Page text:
Biography - Francis Tully

FRANCIS TULLY, one of Montgomery County's most prominent citizens and wealthiest farmers and stock-raisers, was born in County Cavan, Province of Ulster, Ireland, May 3, 1840. He is a son of Owen Tully and grandson of Francis Tully, the latter at one time a wealthy farmer and land-holder of the beautiful Isle of Erin, but who lost all his property during the famine in that land. Young Francis had the advantages of a fair education up to the age of fifteen years, at which time the reverses with which his family met made it necessary for him to seek some employment. America seemed to offer a promising field to a young man of push and energy, and in order to better his financial condition, he crossed the Atlantic to America in 1864, and almost immediately made his way to Illinois. He was fortunate enough to secure employment with Mr. Penington, the great grain dealer and land-owner of Bunker Hill, but two years later he left that place and came to Nokomis, where he worked on one of Mr. Penington's farms.
In 1869, Mr. Tully rented this farm and began to depend on his own judgment for the means of livelihood. So ably did he manage and so earnestly did he labor, that in 1872 he purchased the two hundred acres where he now lives, for which he was compelled to go in debt about $600. He then bent all his energies to paying off this obligation and it was not many years before it was entirely liquidated and he was free to improve his fine property. He had the good judgment to realize that stock-raising was a profitable employment and has devoted many years to this branch of agriculture, with the result that much of his fortune has been made in this way, He made it a point to raise a good grade of animals, and as a consequence always found a ready sale for them at high prices. His farm is well adapted for the purposes to which it is devoted, having all modern conveniences, and his example in this respect has served as an impulse to others to follow him. It is perhaps unnecessary to add that he is recognized as a man of energy, progressive spirit, and clear perception, and he stands high in the estimation of those who know him.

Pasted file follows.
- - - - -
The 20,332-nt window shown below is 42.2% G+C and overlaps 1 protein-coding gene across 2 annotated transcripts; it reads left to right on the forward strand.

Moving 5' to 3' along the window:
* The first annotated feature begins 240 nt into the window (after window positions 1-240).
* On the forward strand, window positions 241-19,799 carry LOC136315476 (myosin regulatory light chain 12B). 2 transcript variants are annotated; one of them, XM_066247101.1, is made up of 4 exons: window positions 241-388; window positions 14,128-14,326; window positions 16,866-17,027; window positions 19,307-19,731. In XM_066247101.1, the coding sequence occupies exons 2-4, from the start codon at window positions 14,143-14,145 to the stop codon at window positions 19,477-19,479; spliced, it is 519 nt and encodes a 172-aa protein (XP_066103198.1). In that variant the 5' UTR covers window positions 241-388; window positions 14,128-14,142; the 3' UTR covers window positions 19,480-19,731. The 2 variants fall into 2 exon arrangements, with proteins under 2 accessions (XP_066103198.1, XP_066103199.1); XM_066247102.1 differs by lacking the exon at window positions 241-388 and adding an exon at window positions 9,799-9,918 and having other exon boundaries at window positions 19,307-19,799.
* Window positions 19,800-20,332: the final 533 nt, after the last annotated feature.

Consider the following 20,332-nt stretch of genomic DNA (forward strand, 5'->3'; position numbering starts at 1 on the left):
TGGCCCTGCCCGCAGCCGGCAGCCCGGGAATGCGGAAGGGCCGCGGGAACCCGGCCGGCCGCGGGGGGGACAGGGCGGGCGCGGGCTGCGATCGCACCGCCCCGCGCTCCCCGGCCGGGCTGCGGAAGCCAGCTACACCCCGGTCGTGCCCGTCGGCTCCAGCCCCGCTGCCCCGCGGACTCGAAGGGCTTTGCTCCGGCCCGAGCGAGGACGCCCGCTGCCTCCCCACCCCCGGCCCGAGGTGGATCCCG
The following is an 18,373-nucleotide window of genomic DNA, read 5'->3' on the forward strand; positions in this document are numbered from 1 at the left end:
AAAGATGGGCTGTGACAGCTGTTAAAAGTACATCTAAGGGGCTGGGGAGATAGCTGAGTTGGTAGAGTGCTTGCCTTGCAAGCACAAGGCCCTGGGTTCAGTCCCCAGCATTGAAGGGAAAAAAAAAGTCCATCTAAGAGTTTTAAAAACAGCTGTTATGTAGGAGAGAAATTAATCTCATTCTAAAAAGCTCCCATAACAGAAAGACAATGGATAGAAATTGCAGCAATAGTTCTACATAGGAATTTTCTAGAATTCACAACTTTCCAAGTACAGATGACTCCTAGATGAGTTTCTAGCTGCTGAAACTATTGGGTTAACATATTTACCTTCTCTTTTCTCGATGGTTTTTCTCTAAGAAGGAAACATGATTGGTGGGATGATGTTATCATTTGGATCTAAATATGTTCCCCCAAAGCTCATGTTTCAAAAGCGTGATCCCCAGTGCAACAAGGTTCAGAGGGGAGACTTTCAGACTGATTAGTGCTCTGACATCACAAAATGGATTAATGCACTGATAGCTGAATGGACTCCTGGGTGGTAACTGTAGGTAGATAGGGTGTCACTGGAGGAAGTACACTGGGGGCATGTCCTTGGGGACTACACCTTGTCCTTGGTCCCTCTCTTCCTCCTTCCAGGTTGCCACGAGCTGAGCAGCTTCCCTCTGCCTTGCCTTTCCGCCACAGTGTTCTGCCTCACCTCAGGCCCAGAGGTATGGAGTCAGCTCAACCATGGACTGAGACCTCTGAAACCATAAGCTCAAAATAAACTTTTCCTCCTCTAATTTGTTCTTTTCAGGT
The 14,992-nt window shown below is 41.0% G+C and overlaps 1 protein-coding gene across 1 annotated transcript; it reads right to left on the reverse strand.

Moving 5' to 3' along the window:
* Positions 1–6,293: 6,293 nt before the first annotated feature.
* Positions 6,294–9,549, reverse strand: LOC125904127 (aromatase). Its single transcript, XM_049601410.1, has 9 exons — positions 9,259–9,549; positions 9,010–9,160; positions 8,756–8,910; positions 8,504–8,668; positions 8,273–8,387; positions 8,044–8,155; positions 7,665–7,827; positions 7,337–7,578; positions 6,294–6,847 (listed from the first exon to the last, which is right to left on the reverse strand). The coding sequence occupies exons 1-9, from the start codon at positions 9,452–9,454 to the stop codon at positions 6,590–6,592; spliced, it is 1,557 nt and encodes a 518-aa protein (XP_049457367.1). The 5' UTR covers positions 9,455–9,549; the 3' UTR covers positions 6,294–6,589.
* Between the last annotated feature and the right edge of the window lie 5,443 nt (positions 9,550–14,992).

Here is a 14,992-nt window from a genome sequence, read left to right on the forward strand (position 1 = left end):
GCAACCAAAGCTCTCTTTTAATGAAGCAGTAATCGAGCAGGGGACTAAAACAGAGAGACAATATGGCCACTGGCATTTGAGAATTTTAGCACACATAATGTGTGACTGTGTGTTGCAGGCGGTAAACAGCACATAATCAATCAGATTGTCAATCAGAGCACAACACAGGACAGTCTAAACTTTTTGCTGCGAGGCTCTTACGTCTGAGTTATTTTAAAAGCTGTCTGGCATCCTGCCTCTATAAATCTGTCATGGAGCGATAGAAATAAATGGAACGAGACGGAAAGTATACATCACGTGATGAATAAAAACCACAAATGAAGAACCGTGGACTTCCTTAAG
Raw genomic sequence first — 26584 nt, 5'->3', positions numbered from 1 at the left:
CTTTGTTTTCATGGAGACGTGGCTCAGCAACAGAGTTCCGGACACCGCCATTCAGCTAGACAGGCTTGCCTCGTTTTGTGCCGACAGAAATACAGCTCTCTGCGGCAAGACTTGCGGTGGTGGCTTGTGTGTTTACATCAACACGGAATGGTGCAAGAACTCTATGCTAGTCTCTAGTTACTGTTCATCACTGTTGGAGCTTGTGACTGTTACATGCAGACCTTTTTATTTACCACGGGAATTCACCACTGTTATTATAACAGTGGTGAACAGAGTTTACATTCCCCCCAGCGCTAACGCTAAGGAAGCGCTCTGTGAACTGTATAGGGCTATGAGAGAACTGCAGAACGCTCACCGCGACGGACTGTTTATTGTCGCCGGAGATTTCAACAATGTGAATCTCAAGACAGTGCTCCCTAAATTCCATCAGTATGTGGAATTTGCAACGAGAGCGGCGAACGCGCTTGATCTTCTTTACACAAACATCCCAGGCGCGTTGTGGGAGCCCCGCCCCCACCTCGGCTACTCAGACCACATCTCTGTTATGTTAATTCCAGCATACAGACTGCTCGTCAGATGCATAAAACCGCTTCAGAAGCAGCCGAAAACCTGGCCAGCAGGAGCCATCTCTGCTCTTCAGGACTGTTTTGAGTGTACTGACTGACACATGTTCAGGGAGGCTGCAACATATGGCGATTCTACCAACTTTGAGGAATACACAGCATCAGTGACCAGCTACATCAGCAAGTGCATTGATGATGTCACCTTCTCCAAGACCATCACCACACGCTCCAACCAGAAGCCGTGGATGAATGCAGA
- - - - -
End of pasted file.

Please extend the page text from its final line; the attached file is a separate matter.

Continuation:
In addition to his two farms in this county, Mr. Tully has landed interests in Kansas, which are now being managed by his brother John, he giving but little attention to them. Notwithstanding the fact that he came to this county a few years ago a poor man, he has met with wonderful success in all that he has undertaken, as he fully deserved to do, for he has given strict attention to his business and has never infringed or encroached upon the rights of others. His parents came to this country in 1872, but the father died the year of their arrival, and his mother then kept house for him (as he has never married) until her death, which occurred on the 3d of January, 1892, at the age of seventy-six years. Mr. Tully was devoted to his mother and her loss was a great blow to him. She was a woman who possessed many noble attributes of heart and head, was kind, sympathetic and sincere, was a devoted member of the Catholic Church and for many years "kept the faith."
Our subject has two brothers: Philip, who is a farmer in Nokomis Township, and John, who married Sarah Dougherty and follows agricultural pursuits in Witt Township. The sisters are: Mary, wife of P. S. O'Donnell, of Audubon Township; Rosa, Mrs. Gust Dois, who lives in Nokomis; Maggie (deceased), formerly the wife of Martin McLain, of Nokomis Township; Bridget, Mrs. George Bingham, who resides in Ottawa County, Kan.; Bessie, wife of Patrick Costelloe, of Edina, Mo.; and Ann, who married George Wentz, now deceased.
Mr. Tully has ever been a warm Democrat, has held many local offices and for twelve successive years was a member of the County Board of Highway Commissioners, acting as its Treasurer for a number of years. In 1890, his party brought him to the front for Sheriff of the county, but owing to a combination in the western part of the county he was defeated. In 1892, he was again tendered the nomination but refused to accept it, although heartily appreciating the kindly motives that prompted his friends to thus honor him. He is a whole-souled, warm-hearted and impulsive Irish-American, and has a host of warm friends.

Extracted 10 Jan 2017 by Norma Hass from 1892 Portrait and Biographical Record of Montgomery and Bond Counties, Illinois, pages 414-417.

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